Just finished a German I class where I asked somebody to keep track of how often I used each target phrase.  The day before I had 71 reps of the first two phrases (looks for, finds), but I was seriously slacking on the third (gives) with only 13. We were talking about what costumes people will look for when Halloween comes, and got a great variety, but never got around to giving out the candy (or whatever else they people might give out when going door to door; hmm–maybe it’s better we didn’t go there).

The thing that I like about keeping track with the numbers is that this creates logic that works for the students.  I went into today letting them know up front that I needed to rock the “gives” a lot more because we didn’t get to it much the day before, so we jumped right into what people would give a good looking girl/boy.  That particular scenario is a power-PQA setup, as Laurie would describe it, and there was crazy involvement all day.  One guy gives out chocolate and flowers, somebody else tickets on a cruise ship (we decided he was working a bit fast there), somebody else handed out bathtubs (we had to seriously mock that guy).  And the reps for “gives”?  103!  I checked in about every 20 minutes to see where we were at, and after awhile they started helping me amp up the reps.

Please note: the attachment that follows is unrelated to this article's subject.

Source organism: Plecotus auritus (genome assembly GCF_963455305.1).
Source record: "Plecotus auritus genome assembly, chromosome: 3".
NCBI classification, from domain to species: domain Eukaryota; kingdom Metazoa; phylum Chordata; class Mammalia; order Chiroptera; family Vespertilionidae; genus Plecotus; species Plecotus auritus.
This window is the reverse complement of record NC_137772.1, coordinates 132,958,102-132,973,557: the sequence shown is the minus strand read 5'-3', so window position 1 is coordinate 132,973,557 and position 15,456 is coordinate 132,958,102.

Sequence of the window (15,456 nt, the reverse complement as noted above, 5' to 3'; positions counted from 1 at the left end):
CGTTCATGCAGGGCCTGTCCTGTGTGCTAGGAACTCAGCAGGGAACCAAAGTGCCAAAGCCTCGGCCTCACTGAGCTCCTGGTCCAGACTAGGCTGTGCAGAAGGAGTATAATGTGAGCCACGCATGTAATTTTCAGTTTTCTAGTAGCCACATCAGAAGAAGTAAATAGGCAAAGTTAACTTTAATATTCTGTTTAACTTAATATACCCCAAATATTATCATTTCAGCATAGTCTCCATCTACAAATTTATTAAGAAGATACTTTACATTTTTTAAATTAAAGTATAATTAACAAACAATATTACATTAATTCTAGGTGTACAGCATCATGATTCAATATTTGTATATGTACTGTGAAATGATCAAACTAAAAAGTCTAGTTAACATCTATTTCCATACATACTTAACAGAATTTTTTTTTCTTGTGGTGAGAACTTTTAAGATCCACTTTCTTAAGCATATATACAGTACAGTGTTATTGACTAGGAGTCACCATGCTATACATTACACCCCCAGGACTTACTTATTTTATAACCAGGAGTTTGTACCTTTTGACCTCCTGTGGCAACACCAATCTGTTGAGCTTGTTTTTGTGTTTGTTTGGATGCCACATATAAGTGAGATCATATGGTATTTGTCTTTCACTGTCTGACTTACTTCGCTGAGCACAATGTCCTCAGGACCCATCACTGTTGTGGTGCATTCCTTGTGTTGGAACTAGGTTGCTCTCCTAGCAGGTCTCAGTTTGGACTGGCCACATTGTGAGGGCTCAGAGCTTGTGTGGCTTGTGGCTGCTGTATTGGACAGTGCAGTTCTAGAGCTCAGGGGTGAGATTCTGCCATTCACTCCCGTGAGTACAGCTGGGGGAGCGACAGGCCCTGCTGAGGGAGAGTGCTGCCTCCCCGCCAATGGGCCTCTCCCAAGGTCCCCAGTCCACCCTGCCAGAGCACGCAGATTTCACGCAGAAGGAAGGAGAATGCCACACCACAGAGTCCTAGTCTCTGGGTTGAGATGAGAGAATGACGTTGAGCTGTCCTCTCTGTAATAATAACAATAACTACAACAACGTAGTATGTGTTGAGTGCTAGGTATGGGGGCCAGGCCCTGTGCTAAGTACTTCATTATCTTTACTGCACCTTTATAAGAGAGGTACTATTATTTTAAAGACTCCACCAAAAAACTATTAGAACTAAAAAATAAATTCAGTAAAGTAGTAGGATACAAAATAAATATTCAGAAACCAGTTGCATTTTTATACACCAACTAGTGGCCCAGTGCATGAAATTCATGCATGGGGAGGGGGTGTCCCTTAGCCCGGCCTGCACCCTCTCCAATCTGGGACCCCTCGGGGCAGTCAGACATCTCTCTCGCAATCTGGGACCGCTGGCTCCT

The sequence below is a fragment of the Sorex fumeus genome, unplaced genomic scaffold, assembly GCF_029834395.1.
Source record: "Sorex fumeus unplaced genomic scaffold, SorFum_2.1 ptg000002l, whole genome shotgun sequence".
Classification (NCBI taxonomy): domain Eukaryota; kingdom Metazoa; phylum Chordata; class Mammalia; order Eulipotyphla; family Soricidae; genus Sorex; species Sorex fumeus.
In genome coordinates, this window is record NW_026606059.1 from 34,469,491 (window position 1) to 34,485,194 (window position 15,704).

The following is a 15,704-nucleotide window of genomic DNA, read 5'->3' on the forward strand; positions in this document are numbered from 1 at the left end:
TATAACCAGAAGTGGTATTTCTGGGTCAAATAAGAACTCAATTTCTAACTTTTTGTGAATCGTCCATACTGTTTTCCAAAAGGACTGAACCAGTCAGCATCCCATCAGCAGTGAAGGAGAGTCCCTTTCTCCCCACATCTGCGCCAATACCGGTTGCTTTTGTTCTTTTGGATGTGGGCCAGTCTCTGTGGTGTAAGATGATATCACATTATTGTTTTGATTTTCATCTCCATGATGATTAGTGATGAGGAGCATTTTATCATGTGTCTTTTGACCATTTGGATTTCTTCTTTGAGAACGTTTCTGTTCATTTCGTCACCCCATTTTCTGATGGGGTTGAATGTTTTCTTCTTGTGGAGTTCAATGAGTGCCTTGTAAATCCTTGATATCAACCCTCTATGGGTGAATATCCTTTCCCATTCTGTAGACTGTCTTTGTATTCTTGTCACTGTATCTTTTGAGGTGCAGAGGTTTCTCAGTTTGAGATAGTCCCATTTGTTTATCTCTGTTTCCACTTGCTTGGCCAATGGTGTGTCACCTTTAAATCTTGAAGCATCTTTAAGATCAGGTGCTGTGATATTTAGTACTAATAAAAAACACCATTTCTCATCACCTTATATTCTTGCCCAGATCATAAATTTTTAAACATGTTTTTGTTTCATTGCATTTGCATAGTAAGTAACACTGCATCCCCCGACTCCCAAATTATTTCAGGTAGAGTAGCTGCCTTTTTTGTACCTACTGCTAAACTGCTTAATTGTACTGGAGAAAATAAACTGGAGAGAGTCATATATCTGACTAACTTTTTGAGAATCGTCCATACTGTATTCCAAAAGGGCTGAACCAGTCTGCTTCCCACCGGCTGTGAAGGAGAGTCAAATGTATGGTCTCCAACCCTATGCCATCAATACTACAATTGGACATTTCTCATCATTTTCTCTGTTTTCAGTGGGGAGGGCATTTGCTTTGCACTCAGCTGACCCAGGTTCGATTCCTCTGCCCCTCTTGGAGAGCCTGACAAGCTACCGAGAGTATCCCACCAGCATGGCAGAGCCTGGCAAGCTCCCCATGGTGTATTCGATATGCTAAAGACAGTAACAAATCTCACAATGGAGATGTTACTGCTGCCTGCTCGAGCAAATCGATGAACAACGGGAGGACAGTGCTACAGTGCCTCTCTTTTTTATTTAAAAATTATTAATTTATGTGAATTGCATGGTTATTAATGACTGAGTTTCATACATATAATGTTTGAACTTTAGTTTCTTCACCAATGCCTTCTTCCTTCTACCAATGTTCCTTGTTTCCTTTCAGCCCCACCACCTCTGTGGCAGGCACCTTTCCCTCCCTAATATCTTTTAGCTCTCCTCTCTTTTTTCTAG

Thanks for the idea MJ!  That counter person makes it us against the number.  Game on.


One response to “103!

  1. Wow. 103 is seriously awesome. I think that “us against the number” is part of what makes it so successful–they really start taking ownership of the class.

    Today I was looking at our structures for the week, and realized that I’d forgotten one (“forgot about everything”–irony there somewhere), and so we went back to our story about a student being late to every class. First we retold that story adding in “She forgot about everything,” wherever it was possible, and then we retold in past tense, adding that line again. I’m not sure that we got anywhere near the 103 count, but when we went to read the story, the kids almost all showed understanding. What made it even better was that it was a first version of an embedded story that I’d typed up for them to read together before hitting the story in their readers. Now I know that on Monday, our next class day thanks to blocking and report card workday, I can think of something else to do (like maybe draw a mural??) to get them to re-read the story and then they’ll be able to retell it before they read it in the books. Hmm… maybe I can have my advanced class read the story tomorrow and make me a storyboard that this group has to add captions to.

    I love teaching this way. It’s forgiving for teachers and kids. If they miss, we just need to have extra reps to make more of the lesson comprehensible. If we miss including something, we can have an extra couple of days or weeks ourselves.

    And if we’re creative or if we have a good list of stuff to do, we can think of ways to keep spinning out a particular reading, especially when we’ve sunk time into it!


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